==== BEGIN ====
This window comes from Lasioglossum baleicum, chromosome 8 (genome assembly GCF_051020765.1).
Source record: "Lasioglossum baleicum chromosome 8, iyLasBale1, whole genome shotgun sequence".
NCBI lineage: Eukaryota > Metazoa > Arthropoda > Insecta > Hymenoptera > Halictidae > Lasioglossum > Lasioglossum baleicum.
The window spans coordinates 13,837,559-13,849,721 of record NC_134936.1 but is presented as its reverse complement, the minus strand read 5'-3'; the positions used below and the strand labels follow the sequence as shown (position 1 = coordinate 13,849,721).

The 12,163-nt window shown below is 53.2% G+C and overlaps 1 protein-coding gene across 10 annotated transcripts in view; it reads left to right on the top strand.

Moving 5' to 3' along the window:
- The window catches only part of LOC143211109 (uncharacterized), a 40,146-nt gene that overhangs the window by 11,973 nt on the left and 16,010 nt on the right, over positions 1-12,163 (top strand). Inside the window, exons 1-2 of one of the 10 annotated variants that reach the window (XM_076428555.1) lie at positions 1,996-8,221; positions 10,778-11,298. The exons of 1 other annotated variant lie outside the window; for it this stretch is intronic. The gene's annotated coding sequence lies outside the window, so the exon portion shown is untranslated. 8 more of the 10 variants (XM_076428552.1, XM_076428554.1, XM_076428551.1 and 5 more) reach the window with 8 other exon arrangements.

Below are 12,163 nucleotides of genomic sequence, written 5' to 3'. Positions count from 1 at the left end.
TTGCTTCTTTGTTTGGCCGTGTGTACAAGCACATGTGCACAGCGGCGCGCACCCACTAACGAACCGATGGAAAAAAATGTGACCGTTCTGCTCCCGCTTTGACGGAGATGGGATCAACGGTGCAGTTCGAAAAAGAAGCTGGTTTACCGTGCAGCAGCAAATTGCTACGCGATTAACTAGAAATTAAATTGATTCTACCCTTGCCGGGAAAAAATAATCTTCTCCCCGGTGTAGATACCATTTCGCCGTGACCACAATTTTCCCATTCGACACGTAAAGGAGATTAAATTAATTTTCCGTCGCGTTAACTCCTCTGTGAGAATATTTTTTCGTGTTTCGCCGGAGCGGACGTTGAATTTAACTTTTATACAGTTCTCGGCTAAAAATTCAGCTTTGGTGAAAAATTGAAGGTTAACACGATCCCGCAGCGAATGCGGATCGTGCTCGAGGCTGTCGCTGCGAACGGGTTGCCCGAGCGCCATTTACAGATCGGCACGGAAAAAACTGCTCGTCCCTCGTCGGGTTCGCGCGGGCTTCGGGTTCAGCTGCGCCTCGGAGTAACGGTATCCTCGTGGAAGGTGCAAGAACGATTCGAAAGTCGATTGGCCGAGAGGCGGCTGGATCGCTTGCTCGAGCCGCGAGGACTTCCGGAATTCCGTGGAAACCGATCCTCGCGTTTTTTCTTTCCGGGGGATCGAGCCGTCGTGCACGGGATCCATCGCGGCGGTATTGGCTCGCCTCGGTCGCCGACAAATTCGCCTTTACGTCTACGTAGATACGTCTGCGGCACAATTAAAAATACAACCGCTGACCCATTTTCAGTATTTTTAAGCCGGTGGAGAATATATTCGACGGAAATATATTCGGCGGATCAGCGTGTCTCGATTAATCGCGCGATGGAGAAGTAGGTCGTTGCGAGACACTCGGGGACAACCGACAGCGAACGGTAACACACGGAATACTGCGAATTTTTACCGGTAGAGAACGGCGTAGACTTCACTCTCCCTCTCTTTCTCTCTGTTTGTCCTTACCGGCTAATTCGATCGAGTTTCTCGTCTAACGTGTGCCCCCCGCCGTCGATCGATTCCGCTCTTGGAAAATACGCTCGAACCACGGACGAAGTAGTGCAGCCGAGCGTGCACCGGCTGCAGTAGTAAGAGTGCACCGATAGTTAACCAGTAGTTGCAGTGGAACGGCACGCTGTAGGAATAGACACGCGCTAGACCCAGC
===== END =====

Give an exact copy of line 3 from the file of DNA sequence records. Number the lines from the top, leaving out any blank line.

NCBI lineage: Eukaryota > Metazoa > Arthropoda > Insecta > Hymenoptera > Halictidae > Lasioglossum > Lasioglossum baleicum.